What happened to West after Easter Week, I can find no reference. But his is another story of the many from the Rising. The English protestant printer who supplied the type for the Irish Proclamation.

Thanks to Darragh Doyle and others, we now know more about the rumoured closing earlier this week of two landmark Dublin 8 pubs – The Lord Edward and Fallon’s.

Both floors of The Lord Edward pub will remain open but the upstairs seafood restaurant is closing its doors after 47 years in business. Fallon’s has recently been sold and may shut temporarily for refurbishment but they’re definitely not closing.

It’s as good a time as any to briefly look at the history of these two pubs.

Perched on the corner of Christchurch Place and Werburgh Place, the Lord Edward is a five-storey over-basement building, once part of a substantial terrace. Built in 1875, the former dwelling house was refurbished and reopened as a public house in 1901 by the Cunniam family. However, it is said that there has been a licenced premises on the site since the late 1600s.

The Lord Edward, August 1979. Credit - sergios56.

The Lord Edward, August 1979. Credit – sergios56.

The ground floor lounge bar features gas lighting, a “confession box” snug, a mahogany and granite bar and a selection of antique bar fittings. The first floor cocktail lounge has a traditional beam ceiling and extensive stained glass. It was formerly the Cunniam’s dining room while the rooms above were bedrooms.

We can see from the 1901 census that 1 Werburgh Street was occupied by Thomas Cunniam (40), a “Licensed Grocer”, from Co. Wicklow, his wife Margaret (31) from Dublin and her mother Elizabeth Kenny (60), a “Green Grocer” from Wicklow. They had two children – Hugh (4) and Elizabeth (3) – and employed two Grocer Assistants, a cook and a nurse.

In the 1911 census, it would appear that the same Cunniam family are living in the house but there are some discrepancies in ages and names. Thomas Cunniam (47), a “Licensed Grocer”, from Co. Wicklow is listed along with his wife (now named) Anastasia (38) from Co. Wicklow. They have four sons and two daughters including Hugh (15) and Elizabeth (14) which match. The family employed two Vintners Assistants, a cook and a general servant.

The Lord Edward, nd. Credit - Fintan Tandy (Old Dublin Pubs FB group)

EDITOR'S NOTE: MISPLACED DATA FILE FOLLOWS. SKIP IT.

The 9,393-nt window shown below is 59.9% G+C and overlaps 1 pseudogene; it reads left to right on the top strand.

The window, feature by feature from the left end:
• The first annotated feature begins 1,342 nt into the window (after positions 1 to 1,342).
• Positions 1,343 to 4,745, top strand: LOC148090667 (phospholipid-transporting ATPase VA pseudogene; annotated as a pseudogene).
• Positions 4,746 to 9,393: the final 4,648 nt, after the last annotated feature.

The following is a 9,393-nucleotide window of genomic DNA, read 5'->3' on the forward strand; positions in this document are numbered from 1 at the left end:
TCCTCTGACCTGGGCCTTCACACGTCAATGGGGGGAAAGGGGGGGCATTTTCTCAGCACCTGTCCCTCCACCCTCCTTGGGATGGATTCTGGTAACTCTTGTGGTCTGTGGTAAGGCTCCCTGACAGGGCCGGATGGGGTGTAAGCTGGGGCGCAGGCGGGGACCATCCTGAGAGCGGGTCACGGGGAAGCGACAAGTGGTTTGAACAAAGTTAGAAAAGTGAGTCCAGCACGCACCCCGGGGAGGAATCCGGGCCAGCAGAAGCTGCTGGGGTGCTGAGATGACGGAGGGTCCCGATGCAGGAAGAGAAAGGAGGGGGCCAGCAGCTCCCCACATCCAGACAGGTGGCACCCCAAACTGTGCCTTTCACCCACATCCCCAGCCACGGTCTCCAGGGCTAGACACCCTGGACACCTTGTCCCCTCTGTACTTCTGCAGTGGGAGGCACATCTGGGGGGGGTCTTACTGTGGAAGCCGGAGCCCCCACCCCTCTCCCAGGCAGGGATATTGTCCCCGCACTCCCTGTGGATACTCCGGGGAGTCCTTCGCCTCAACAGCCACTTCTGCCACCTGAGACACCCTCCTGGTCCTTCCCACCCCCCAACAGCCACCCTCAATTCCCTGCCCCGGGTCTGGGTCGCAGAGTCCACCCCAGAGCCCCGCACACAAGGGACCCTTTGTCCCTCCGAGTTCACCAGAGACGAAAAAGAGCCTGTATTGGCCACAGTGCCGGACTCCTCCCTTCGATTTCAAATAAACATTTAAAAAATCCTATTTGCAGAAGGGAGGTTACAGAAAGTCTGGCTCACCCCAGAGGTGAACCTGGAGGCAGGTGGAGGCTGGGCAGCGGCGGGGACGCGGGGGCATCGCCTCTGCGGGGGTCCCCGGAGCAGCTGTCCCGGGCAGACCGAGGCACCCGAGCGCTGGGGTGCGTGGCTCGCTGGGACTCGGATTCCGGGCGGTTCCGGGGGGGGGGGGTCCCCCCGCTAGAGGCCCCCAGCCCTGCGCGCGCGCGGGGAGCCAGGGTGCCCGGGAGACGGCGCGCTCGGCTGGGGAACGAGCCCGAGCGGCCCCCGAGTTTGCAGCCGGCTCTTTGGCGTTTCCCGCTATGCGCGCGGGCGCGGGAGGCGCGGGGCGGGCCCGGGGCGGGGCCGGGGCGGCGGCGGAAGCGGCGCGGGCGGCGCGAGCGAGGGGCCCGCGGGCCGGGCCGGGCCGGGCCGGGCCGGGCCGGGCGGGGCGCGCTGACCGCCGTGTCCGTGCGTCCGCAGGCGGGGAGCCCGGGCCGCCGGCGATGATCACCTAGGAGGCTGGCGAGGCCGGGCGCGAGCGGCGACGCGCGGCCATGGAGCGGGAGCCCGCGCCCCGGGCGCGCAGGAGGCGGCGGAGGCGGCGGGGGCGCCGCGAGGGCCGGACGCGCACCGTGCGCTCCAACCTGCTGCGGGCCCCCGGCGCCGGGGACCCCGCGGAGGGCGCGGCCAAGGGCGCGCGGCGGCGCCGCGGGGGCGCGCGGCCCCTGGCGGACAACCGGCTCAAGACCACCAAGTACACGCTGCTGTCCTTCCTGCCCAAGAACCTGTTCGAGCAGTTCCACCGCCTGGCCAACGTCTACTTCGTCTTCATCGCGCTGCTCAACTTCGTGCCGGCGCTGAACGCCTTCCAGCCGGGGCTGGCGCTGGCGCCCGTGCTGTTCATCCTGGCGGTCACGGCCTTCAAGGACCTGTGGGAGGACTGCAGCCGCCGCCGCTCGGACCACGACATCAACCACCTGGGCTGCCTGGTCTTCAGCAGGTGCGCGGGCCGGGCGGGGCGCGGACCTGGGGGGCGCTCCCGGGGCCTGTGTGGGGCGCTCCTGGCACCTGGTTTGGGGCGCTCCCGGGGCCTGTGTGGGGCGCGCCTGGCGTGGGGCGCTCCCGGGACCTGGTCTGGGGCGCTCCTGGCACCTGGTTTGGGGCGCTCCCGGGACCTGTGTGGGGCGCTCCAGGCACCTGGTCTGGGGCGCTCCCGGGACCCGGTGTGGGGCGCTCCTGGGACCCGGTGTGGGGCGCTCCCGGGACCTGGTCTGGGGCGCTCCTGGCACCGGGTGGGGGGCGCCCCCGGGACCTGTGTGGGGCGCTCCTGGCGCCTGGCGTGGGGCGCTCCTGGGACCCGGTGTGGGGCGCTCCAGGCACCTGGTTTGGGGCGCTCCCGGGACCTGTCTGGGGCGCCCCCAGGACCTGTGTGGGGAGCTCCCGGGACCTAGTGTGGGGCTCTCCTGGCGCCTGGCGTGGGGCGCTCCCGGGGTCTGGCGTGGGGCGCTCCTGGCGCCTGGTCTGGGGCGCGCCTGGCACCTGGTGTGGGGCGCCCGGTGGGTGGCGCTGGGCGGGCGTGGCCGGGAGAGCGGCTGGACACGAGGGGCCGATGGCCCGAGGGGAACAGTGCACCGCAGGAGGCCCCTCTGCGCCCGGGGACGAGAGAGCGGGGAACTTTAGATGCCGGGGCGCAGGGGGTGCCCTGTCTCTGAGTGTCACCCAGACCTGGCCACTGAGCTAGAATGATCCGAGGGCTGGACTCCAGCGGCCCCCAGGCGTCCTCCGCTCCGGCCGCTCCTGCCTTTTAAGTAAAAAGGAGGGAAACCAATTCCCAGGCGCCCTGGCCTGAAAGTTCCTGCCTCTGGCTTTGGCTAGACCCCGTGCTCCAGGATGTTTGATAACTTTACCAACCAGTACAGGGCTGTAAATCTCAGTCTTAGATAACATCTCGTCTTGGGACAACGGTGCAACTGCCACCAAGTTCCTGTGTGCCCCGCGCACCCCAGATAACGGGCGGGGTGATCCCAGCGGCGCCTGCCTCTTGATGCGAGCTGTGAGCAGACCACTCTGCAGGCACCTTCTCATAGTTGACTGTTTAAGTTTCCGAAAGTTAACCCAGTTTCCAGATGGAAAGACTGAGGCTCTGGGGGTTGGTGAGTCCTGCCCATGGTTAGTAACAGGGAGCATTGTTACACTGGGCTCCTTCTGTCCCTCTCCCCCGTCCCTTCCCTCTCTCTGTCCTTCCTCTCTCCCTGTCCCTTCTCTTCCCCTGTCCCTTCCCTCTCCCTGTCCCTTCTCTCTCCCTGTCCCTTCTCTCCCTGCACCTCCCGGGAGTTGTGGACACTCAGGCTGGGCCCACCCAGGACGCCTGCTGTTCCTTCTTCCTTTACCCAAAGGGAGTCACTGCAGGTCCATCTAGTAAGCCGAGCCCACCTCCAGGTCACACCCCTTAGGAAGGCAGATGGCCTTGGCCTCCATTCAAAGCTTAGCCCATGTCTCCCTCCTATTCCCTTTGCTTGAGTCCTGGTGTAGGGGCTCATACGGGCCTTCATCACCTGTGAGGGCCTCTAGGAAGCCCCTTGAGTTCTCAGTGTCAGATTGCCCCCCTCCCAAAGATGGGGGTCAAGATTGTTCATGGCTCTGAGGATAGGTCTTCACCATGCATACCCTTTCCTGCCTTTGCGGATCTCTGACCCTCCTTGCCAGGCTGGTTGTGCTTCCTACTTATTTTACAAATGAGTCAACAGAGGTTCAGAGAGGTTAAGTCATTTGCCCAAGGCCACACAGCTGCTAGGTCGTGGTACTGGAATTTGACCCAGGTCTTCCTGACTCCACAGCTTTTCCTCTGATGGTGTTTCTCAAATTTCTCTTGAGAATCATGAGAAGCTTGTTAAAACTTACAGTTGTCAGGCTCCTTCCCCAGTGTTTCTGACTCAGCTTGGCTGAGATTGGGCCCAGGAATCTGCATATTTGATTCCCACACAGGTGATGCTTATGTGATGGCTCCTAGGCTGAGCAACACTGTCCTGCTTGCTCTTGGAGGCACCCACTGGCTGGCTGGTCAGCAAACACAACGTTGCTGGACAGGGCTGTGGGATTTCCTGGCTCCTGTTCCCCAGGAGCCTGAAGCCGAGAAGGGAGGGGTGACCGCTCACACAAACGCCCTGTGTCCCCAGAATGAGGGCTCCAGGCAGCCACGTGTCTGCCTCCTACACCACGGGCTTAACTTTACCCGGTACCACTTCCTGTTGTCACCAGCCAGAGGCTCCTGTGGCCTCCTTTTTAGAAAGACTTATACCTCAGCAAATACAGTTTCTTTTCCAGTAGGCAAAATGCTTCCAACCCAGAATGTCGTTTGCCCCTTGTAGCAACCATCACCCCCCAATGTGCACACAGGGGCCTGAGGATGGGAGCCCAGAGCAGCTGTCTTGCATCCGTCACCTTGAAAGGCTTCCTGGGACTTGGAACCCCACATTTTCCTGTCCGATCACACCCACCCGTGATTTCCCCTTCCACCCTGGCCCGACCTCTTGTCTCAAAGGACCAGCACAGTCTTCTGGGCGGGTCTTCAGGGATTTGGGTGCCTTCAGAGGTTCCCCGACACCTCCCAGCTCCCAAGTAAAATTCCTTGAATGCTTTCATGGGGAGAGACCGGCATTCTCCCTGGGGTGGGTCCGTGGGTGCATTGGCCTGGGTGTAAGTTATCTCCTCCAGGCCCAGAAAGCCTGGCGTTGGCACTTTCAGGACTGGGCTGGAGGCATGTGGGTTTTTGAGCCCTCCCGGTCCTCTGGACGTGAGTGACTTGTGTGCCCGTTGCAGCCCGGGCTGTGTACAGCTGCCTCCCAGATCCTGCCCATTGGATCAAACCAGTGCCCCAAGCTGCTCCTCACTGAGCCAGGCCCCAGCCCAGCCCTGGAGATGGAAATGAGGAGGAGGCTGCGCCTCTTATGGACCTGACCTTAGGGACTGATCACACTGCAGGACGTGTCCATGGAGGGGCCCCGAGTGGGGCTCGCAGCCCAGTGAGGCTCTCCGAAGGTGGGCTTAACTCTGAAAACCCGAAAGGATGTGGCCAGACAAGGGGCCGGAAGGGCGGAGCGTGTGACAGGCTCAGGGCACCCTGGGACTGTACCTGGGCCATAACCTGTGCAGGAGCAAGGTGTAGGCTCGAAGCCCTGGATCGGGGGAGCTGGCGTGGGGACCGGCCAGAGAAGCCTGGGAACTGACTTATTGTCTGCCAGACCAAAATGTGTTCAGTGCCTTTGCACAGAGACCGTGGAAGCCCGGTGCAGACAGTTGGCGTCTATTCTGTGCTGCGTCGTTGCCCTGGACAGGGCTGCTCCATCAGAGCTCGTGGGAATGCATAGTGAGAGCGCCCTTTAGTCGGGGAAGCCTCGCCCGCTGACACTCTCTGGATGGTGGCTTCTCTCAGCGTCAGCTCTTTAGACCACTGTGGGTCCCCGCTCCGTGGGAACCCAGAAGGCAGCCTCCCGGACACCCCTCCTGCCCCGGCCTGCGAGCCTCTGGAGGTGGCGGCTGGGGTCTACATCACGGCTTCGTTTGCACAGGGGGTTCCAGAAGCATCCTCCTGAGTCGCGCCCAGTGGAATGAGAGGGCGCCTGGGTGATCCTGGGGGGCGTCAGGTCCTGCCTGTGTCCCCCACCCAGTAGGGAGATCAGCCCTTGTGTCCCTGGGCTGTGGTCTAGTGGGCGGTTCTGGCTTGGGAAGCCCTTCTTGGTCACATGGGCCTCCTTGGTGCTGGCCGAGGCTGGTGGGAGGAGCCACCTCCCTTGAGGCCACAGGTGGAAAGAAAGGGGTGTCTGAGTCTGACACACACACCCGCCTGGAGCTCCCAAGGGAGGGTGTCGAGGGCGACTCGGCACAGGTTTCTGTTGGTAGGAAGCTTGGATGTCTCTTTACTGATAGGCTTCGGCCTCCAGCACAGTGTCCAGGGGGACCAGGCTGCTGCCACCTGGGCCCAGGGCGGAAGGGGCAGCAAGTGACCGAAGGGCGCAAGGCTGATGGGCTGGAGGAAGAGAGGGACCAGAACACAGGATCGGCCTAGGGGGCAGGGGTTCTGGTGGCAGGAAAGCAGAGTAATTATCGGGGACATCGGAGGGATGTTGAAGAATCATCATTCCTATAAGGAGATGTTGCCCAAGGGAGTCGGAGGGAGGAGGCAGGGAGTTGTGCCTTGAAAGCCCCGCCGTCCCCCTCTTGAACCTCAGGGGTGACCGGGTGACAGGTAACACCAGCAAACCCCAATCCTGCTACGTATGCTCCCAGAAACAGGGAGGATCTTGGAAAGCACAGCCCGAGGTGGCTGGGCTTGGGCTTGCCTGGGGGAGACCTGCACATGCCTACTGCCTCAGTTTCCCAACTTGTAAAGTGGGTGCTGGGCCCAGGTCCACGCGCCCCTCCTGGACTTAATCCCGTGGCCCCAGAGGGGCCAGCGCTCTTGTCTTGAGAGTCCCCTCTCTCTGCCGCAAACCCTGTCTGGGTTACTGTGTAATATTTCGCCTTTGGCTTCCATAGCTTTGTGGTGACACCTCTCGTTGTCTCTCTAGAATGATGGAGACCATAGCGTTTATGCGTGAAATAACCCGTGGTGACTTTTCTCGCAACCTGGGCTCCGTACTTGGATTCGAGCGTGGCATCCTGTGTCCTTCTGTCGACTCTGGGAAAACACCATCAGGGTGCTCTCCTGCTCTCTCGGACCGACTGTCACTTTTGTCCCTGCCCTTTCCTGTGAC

The Lord Edward, nd. Credit – Fintan Tandy (Old Dublin Pubs FB group)

When the famous Red Bank restaurant on D’Olier Street closed in April 1969, the smart-thinking Tom Cunniam poached a lot of the now-jobless staff for his new Lord Edward seafood restaurant which opened in September of that year. Some of the staff that made the switch include chef Eamonn Ingram who trained in the old Russell Hotel and waiter Tom Smith who were both still working in The Lord Edward until 10 years ago at least.

The Lord Edward, c. 2014. Credit - Flickr user 'fhwrdh' via dailyedge.ie

The Lord Edward, c. 2014. Credit – Flickr user ‘fhwrdh’ via dailyedge.ie

In 1989, the Cunniam family sold the pub to Dublin-born businessman David Lyster and his wife Maureen who still own it today.

So while it’s sad to see the restaurant closing, we’re more pleased that the pub is unaffected.

Fallon’s, otherwise known as The Capstan Bar, has recently changed hands. As a result, the vast majority of the wonderful memorabilia (relating to football, local history etc.) has been removed from the now-bare walls. Staff expect the pub may shut temporarily for refurbishment (hopefully they’ll redo the toilets and little else) but they’re definitely not closing.

On a side note, we believe the Capstan in question refers to the British brand of cigarettes and not the nautical rotating machine.

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Rock against the Referendum 1983

Great find from the Irish Student Movement Research Project who originally uploaded the scanned document onto their Flickr page.